Global debt rose to a record US$247 trillion in the year to the end of March, piling pressure on emerging markets. World debt has surged almost $150 trillion over the past 15 years.
According to an analysis by the Institute of International Finance (IIF), debt levels for household, non-financial corporate and general government sectors rose to $186.5 trillion in the first quarter of 2018.
Financial sector debt rose to a record high $60.6 trillion. At $247 trillion, this exceeded 318 per cent of world GDP in the first quarter.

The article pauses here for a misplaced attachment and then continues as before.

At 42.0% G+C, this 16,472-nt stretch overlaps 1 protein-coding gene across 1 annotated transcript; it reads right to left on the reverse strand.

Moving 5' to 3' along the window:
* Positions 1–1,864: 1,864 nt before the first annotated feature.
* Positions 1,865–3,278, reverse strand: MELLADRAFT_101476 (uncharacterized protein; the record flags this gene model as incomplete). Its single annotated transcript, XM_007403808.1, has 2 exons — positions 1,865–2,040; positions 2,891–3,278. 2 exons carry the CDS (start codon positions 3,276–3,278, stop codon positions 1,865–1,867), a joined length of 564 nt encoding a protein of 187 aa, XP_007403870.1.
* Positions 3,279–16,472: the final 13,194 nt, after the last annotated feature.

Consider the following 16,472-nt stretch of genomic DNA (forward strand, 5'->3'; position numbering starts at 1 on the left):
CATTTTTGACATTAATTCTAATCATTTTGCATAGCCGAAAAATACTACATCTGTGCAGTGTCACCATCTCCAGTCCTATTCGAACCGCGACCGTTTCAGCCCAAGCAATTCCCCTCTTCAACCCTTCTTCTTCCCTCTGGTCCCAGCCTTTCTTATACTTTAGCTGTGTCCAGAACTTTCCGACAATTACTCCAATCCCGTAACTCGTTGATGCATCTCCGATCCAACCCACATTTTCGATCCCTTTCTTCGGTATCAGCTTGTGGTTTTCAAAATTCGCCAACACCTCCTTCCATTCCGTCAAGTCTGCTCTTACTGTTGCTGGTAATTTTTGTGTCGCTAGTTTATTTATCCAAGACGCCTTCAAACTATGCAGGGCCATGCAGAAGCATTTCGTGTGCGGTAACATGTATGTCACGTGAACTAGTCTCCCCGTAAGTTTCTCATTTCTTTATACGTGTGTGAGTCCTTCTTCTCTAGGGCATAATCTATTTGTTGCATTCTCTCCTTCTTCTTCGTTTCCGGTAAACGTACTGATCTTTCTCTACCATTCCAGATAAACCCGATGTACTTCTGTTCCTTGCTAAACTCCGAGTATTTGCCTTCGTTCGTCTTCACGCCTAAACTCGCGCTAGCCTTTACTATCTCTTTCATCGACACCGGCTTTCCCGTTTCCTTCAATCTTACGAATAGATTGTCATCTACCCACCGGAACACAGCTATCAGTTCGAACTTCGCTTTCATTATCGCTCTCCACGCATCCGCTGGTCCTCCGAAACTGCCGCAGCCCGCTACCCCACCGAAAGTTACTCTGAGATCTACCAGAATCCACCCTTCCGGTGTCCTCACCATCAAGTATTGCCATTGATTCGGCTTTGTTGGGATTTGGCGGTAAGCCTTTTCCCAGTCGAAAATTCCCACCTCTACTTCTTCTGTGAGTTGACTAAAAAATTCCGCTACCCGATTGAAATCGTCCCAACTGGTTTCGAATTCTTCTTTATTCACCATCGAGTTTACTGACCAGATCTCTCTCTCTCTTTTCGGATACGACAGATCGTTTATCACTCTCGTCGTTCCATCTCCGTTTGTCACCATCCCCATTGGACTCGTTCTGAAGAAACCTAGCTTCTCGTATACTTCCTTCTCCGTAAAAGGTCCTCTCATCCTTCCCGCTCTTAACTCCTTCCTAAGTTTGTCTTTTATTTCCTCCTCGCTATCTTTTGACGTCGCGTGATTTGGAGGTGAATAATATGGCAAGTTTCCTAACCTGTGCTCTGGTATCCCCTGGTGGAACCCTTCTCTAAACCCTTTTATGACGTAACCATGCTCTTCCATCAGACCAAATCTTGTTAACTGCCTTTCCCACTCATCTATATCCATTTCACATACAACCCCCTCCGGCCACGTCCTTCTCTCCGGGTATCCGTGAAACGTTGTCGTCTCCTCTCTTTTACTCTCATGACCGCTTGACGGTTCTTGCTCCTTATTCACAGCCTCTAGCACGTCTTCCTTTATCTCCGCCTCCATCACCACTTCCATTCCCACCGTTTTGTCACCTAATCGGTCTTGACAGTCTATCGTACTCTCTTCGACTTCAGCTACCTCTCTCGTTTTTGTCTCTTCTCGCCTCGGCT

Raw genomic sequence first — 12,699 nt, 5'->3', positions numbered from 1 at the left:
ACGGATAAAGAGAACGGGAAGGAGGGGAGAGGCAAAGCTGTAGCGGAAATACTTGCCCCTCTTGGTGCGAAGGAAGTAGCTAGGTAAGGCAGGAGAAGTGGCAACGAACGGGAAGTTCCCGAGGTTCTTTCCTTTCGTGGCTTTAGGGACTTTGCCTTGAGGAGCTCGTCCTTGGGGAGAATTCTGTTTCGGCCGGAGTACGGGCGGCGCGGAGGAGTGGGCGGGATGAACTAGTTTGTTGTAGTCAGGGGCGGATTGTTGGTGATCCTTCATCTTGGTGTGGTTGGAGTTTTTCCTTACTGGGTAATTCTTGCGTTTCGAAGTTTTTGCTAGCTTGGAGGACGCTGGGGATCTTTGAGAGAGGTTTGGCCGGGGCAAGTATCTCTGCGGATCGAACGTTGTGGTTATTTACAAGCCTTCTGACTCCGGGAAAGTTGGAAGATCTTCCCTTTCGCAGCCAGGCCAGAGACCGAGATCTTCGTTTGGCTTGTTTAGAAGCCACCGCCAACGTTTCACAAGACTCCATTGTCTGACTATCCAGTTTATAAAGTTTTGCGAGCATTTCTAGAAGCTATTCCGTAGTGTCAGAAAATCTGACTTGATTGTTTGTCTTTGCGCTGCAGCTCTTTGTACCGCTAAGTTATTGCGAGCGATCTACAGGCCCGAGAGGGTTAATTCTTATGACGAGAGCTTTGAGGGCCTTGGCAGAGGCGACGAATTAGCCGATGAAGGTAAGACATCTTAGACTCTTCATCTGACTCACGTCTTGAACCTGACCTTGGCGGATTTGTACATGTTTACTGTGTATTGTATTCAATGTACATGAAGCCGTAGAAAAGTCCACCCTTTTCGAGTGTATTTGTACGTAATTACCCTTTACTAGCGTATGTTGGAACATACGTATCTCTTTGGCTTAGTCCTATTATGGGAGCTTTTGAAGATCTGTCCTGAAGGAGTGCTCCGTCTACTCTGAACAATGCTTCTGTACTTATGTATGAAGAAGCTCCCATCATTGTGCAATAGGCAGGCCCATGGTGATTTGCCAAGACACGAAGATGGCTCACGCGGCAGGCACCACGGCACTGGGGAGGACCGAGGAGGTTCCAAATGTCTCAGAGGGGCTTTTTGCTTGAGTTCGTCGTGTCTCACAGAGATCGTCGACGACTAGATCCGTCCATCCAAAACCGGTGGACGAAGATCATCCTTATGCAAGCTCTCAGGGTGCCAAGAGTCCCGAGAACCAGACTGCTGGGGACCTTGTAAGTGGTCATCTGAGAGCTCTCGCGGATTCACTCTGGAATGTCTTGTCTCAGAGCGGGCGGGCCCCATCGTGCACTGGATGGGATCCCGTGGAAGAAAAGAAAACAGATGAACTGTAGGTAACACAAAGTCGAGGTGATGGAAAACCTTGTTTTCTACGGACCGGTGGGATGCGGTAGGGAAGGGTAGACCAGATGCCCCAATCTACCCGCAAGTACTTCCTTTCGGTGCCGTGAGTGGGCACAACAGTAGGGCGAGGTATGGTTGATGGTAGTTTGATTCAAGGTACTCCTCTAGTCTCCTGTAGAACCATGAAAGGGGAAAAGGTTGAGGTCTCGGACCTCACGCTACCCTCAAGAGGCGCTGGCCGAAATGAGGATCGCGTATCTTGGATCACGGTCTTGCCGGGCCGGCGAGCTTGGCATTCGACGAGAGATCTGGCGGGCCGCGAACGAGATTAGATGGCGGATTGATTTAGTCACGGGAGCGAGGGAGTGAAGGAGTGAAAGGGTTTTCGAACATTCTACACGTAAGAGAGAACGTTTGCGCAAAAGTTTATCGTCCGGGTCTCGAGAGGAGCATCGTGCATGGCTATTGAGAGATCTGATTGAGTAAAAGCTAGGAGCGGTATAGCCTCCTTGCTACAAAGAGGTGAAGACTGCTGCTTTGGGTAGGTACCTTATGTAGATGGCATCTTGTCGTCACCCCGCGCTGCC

Following a decade-long borrowing binge triggered by the availability of cheap money following the 2008 financial crisis, emerging market debt rose to a record $58.5 trillion in the first quarter -- up over 84% since the crisis began in 2008.
Many emerging markets rely on variable-rate bank financing and face higher risks because of rising yields and interest rates rise, making refinancing and repaying dollar-denominated debt significantly more expensive.
Government debt has risen most sharply in Brazil, Saudi Arabia, Nigeria and Argentina, according to the IIF.
Also, oil-rich powerhouses Qatar and the United Arab Emirates, energy exporting giant Kazakhstan, and Peru all have dangerous dependencies on externally funded debts.